Loading…
This event has ended. Create your own event on Sched.

Thank you to everyone who attended the 11th Annual Salt Lake County Watershed Symposium! This free two-day conference encourages a comprehensive review of the current state of our watershed while creating learning opportunities for a diverse array of stakeholders. Sessions covered a broad range of topics on water quality and watershed issues with local, regional, and national relevance. Hosted by Salt Lake County Watershed Planning & Restoration.

Take the Symposium Survey
Photo Gallery


"The Symposium is tremendously important to the future of all of Utah. You guys are educating stakeholders across Northern Utah in an objective, user-friendly way about issues, problems and concerns that are not being discussed publicly anywhere else."  -Zach Frankel, Utah Rivers Council


View analytic
Wednesday, November 15 • 10:40am - 11:10am
Urban Stormwater Impacts on the Jordan River: Who Could Have Guessed?

Log in to save this to your schedule and see who's attending!

Feedback form is now closed.
Urban Stormwater Impacts on the Jordan River: Who Could Have Guessed?

Summary:
Stormwater impacts have been shown to be significant and should be mitigated to increase DO and improve overall water quality in the Lower Jordan River.

Full Abstract:
In 2012 the Utah Department of Environmental Quality completed a total maximum daily load study on the Jordan River that concluded dissolved oxygen levels throughout the Lower Jordan are often below those necessary for the established beneficial use due to various sources of course particulate organic matter. A study by Richardson in 2014 evaluated the leaching of dissolved organic carbon (DOC) from coarse particulate matter entering storm drains during runoff events. His study found that the DOC generated from terrestrial grass and leaf debris in stormwater was readily biodegradable with a high long-term biochemical oxygen demand (BOD). To determine the extent that stormwater is responsible for the low DO in the Lower Jordan River, continuous data collected by an iUTAH aquatic monitoring station at the storm drain outlet at 1300 South were paired with lab results to quantify pollutant loads during both dry periods and storm events. Parameters available for continuous monitoring included fluorescent dissolved organic matter (fDOM) and specific conductivity, both of which dramatically spike during storm events. An Isco autosampler was installed at the site and programmed to begin sampling when certain thresholds of these parameters were met. These grab samples were brought back to the lab are analyzed for BOD, DOC, metals, phosphorous and nitrogen - all parameters that cannot be continuously measured with the installed probes. The goal was to then connect these values, particularly BOD and DOC, to the continuous parameters, particularly fDOM, available at the aquatic monitoring site, to determine correlations between continuous monitoring and lab generated data. These correlations were then used to estimate the fluctuations of BOD and DOC using continuous fDOM measurements in both the stormwater discharge and in the Lower Jordan River measured upstream from 1300 South. This presentation will highlight the fDOM/DOC/BOD relationships established for the 1300 South stormwater discharge and upstream in the Jordan River, will present the significant impact of the stormwater discharge to the Jordan during rainfall events, and will explore various green infrastructure approaches that could be implemented in the watershed to mitigate this impact over time.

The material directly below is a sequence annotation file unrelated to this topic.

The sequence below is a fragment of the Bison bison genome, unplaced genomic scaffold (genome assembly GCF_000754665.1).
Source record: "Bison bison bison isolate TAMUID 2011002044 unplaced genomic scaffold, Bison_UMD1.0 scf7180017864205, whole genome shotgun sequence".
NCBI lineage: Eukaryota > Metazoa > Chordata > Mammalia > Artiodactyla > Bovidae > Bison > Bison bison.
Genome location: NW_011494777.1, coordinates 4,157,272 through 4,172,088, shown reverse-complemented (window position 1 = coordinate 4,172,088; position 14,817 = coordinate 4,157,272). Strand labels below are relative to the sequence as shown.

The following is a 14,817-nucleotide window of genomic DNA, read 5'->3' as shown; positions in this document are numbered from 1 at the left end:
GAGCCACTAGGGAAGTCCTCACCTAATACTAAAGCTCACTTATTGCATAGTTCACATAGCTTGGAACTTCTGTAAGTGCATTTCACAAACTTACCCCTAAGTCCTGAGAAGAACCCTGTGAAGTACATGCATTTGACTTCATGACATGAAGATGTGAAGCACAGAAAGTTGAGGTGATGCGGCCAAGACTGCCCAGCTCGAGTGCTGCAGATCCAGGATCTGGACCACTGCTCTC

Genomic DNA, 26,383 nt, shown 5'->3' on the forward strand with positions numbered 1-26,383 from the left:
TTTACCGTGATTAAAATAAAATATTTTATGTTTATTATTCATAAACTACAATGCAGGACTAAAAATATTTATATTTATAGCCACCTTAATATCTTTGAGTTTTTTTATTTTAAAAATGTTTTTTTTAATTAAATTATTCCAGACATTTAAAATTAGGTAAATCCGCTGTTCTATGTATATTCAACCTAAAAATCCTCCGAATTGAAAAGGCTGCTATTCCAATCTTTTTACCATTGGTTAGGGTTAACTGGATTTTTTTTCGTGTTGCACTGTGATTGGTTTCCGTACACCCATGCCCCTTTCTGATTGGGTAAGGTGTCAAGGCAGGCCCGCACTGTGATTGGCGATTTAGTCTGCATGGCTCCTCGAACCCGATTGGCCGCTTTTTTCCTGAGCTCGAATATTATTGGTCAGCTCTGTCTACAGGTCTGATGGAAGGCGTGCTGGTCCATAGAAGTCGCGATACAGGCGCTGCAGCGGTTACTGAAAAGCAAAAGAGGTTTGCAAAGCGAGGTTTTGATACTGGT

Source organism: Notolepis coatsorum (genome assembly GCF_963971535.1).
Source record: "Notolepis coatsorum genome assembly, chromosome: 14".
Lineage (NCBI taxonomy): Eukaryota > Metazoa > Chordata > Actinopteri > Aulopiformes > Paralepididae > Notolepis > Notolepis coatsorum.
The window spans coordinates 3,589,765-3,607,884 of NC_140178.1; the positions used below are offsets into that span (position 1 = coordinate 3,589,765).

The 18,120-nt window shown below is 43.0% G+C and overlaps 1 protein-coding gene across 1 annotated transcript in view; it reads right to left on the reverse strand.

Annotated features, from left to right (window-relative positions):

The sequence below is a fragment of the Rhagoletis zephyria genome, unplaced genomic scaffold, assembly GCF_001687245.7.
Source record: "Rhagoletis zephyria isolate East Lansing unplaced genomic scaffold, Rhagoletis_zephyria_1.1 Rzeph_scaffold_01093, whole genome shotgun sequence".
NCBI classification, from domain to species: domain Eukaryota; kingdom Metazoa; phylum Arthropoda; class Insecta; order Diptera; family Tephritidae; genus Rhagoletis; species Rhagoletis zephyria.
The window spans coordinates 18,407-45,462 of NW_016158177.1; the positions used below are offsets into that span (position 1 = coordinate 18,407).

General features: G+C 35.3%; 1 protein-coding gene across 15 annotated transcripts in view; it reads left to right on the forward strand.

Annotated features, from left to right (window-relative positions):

Speakers
avatar for R. Ryan Dupont

R. Ryan Dupont

Professor, Civil and Environmental Engineering, Utah State University
Dr. Dupont has more than 35 years of experience teaching and conducting applied and basic research in environmental engineering at the Utah Water Research Laboratory at Utah State University. He received a BS degree in Civil Engineering, and MS and PhD degrees in Environmental He... Read More →



Attendees (23)